Senator Barack Obama spoke these words in Berlin:
This is the moment when we must renew the goal of a world without nuclear weapons. The two superpowers that faced each other across the wall of this city came too close too often to destroying all we have built and all that we love. With that wall gone, we need not stand idly by and watch the further spread of the deadly atom. It is time to secure all loose nuclear materials; to stop the spread of nuclear weapons; and to reduce the arsenals from another era. This is the moment to begin the work of seeking the peace of a world without nuclear weapons."
Big words. Bold words. But will we look back and see them as historic or just more campaign rhetoric? The big (and bold) question is -- will the words turn into action? If Sen. Obama is elected, could we expect a change in US policy?
The same questions are just as pertinent when we look at Senator John McCain's nuclear weapons policy. On May 27, speaking at the University of Denver, Senator McCain said that he is inspired by President Reagan's dream of a world without nuclear weapons. He also said he was prepared to enter into a new arms control agreement with Russia.
"As our two countries possess the overwhelming majority of the world's nuclear weapons, we have a special responsibility to reduce their number."
Sounds great. But if it's just rhetoric, we're in trouble. In case you haven't noticed, the status quo is scary and getting scarier. And to me, the scariest part isn't necessarily Iran or North Korea, it's the revival of Cold War tensions.
This week, a Russian newspaper report quoted a senior Russian air force official saying Russian bombers capable of carrying nuclear weapons could be deployed to Cuba in response to U.S. plans to install a missile defense system in Eastern Europe.
The nominee to become US Air Force chief of staff, Gen. Norton Schwartz, had a point-blank response at his confirmation hearing. If Russia acts on such a plan, he said,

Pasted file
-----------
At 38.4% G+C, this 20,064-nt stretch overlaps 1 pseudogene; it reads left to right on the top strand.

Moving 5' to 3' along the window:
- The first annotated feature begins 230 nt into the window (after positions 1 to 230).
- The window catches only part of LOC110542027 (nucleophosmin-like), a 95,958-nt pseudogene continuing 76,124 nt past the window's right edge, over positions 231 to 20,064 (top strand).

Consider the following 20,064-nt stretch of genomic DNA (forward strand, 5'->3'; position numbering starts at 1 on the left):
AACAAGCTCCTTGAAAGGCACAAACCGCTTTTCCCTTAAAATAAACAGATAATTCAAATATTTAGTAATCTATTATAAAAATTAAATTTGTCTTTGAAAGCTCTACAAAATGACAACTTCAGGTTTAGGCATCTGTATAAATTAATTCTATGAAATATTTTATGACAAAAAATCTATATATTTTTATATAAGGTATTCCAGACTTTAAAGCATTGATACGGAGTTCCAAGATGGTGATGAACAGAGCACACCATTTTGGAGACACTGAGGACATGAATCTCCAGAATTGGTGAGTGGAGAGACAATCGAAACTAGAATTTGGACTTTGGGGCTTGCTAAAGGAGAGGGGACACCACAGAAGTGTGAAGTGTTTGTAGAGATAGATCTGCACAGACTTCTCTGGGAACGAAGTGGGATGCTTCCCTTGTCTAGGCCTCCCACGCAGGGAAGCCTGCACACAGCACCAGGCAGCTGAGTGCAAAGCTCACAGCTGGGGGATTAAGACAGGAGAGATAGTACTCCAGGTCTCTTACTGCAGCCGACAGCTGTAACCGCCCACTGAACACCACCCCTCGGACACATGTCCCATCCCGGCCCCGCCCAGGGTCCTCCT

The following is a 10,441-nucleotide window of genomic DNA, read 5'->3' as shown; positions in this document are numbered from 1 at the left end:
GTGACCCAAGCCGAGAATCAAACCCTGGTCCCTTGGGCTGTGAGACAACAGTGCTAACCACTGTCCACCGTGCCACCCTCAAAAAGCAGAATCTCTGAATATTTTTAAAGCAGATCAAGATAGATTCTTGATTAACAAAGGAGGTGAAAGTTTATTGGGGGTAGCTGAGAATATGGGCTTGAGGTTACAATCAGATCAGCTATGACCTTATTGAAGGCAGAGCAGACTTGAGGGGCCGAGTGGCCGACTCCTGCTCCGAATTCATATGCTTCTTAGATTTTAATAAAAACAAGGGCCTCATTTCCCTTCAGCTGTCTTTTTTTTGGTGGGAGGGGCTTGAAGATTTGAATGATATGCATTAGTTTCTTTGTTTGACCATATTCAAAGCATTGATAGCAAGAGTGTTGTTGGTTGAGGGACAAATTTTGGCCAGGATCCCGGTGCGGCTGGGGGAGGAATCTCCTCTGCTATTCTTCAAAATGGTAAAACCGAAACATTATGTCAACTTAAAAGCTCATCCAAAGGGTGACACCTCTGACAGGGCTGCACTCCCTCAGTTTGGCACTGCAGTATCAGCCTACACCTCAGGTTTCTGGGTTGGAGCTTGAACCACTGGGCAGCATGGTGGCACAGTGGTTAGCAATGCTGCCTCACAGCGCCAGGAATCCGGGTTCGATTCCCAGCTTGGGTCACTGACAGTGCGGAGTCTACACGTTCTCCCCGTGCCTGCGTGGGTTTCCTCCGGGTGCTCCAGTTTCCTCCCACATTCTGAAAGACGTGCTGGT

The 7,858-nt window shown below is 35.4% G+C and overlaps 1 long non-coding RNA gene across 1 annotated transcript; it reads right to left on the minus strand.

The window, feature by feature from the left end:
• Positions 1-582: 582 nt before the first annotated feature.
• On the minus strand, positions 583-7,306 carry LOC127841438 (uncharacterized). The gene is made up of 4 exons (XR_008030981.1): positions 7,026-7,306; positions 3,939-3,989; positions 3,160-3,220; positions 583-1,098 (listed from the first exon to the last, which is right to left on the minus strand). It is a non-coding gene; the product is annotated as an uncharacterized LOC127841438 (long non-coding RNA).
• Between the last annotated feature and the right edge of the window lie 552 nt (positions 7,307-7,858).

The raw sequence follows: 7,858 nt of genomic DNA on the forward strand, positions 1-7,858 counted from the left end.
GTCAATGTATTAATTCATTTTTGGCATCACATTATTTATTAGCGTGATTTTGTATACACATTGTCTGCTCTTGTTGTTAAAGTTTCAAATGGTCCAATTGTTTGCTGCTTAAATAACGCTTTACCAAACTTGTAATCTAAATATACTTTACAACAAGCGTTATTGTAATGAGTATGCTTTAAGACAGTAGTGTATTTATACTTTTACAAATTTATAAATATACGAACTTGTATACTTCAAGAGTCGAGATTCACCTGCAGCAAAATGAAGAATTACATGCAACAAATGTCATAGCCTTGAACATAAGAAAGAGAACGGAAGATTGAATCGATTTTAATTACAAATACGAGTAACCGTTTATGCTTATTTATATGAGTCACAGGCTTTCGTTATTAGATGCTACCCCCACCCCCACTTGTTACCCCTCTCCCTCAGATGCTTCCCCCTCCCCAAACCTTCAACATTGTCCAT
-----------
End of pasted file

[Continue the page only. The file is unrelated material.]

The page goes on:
"we should stand strong and indicate that is something that crosses a
threshold, crosses a red line for the United States of America."
Just because the Cold War ended 17 years ago, it doesn't mean it can't begin again. Remember, vast nuclear arsenals remain in place in both the US and Russia -- about 9,000 nuclear weapons in the US and about 10,000 in Russia.
So Sen. Obama's words in Berlin are important only if they lead to action.
And what concrete steps can the United States take to make the world safer? Here are seven:
• De-alert. Remove all nuclear weapons from high-alert status, separating warheads from delivery vehicles;
• No First Use. Make legally binding commitments to No First Use of nuclear weapons and establish nuclear policies consistent with this commitment;
• No New Nuclear Weapons. Initiate a moratorium on the research and development of new nuclear weapons, such as the Reliable Replacement Warhead;
• Ban Nuclear Testing Forever. Ratify and bring into force the Comprehensive Test Ban Treaty;
• Control Nuclear Material. Create a verifiable Fissile Material Cut-off Treaty with provisions to bring all weapons-grade nuclear material and the technologies to create such material under strict and effective international control;
• Nuclear Weapons Convention. Commence good faith negotiations, as required by the Non-Proliferation Treaty, to achieve a Nuclear Weapons Convention for the phased, verifiable and irreversible elimination of nuclear weapons;
• Resources for Peace. Reallocate resources from the tens of billions currently spent on nuclear arms to alleviating poverty, preventing and curing disease, eliminating hunger and expanding educational opportunities throughout the world.
These seven steps are part of a major public education campaign by the Nuclear Age Peace Foundation. The Foundation is gathering one million signatures on a campaign called:, US Leadership for a Nuclear Weapons-Free World--An Appeal to the Next President of the United States. The text of the Appeal sets out these seven prudent steps. The names will be delivered to the White House on Inauguration Day January 20, 2009.
In the end, the US -- and Russia -- must walk the talk. Author and expert on nuclear weapons, Jonathan Schell said it best in a recent article:
"If the nuclear powers wish to be safe from nuclear weapons, they must surrender their own.
"With each year that passes, nuclear weapons provide their possessors with less safety while provoking more danger. Possession of nuclear arms provokes proliferation. Both nourish the global nuclear infrastructure, which in turn enlarges the possibility of acquisition by terrorist groups.
"The step that is needed to break this cycle can be as little doubted as the source of the problem. The double standard of nuclear haves and have-nots must be replaced by a single standard, which can only be the goal of a world free of all nuclear weapons. "